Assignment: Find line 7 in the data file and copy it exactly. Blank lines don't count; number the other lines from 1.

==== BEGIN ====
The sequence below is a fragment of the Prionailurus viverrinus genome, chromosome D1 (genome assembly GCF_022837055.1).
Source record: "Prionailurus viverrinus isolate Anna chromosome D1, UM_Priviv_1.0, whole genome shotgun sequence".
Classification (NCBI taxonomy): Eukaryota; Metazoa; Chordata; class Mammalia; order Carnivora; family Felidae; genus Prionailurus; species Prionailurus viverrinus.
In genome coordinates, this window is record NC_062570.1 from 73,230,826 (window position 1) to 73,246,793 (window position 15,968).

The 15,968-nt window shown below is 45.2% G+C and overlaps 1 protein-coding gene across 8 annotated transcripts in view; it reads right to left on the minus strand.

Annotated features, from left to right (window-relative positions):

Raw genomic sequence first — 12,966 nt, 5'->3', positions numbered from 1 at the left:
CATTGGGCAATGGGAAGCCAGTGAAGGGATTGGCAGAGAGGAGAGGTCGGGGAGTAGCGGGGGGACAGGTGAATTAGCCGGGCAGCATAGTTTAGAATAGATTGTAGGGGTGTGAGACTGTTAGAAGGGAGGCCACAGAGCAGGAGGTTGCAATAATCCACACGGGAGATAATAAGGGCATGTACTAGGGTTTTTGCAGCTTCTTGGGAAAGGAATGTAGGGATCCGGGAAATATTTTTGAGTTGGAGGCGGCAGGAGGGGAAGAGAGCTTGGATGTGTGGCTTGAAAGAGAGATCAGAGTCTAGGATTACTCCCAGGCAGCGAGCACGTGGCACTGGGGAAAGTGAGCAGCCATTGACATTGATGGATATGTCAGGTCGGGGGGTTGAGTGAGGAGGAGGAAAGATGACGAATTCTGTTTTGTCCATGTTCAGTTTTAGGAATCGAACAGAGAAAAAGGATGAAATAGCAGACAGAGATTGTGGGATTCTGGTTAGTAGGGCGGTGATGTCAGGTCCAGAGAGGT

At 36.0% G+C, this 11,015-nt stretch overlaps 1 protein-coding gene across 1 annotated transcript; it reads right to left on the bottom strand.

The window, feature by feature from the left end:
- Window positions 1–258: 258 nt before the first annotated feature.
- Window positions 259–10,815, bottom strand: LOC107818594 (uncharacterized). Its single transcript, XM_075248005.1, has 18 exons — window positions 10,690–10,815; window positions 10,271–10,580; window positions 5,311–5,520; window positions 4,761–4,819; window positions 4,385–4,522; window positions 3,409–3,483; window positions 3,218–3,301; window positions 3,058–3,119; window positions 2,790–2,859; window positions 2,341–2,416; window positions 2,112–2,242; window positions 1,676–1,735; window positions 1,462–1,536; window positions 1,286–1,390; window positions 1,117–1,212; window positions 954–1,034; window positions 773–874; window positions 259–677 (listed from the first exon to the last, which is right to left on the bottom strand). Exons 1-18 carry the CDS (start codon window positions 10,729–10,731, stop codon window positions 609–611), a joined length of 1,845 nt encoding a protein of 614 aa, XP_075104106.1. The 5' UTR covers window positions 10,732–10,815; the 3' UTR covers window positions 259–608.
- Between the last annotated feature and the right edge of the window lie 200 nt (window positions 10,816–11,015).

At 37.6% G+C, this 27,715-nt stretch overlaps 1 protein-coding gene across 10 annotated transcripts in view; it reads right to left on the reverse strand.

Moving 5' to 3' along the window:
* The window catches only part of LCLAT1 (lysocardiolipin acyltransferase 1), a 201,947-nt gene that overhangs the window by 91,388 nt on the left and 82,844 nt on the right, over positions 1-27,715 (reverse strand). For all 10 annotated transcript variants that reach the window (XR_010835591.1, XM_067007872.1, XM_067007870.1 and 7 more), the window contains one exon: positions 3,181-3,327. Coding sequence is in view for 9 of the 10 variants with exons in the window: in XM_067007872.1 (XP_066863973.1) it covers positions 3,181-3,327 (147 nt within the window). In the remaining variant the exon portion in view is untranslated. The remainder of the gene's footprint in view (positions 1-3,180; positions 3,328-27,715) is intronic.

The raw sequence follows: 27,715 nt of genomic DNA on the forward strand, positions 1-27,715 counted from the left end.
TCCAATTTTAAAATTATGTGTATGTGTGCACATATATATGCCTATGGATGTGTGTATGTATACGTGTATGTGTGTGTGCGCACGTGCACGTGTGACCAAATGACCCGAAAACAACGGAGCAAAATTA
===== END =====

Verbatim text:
Raw genomic sequence first — 12,966 nt, 5'->3', positions numbered from 1 at the left: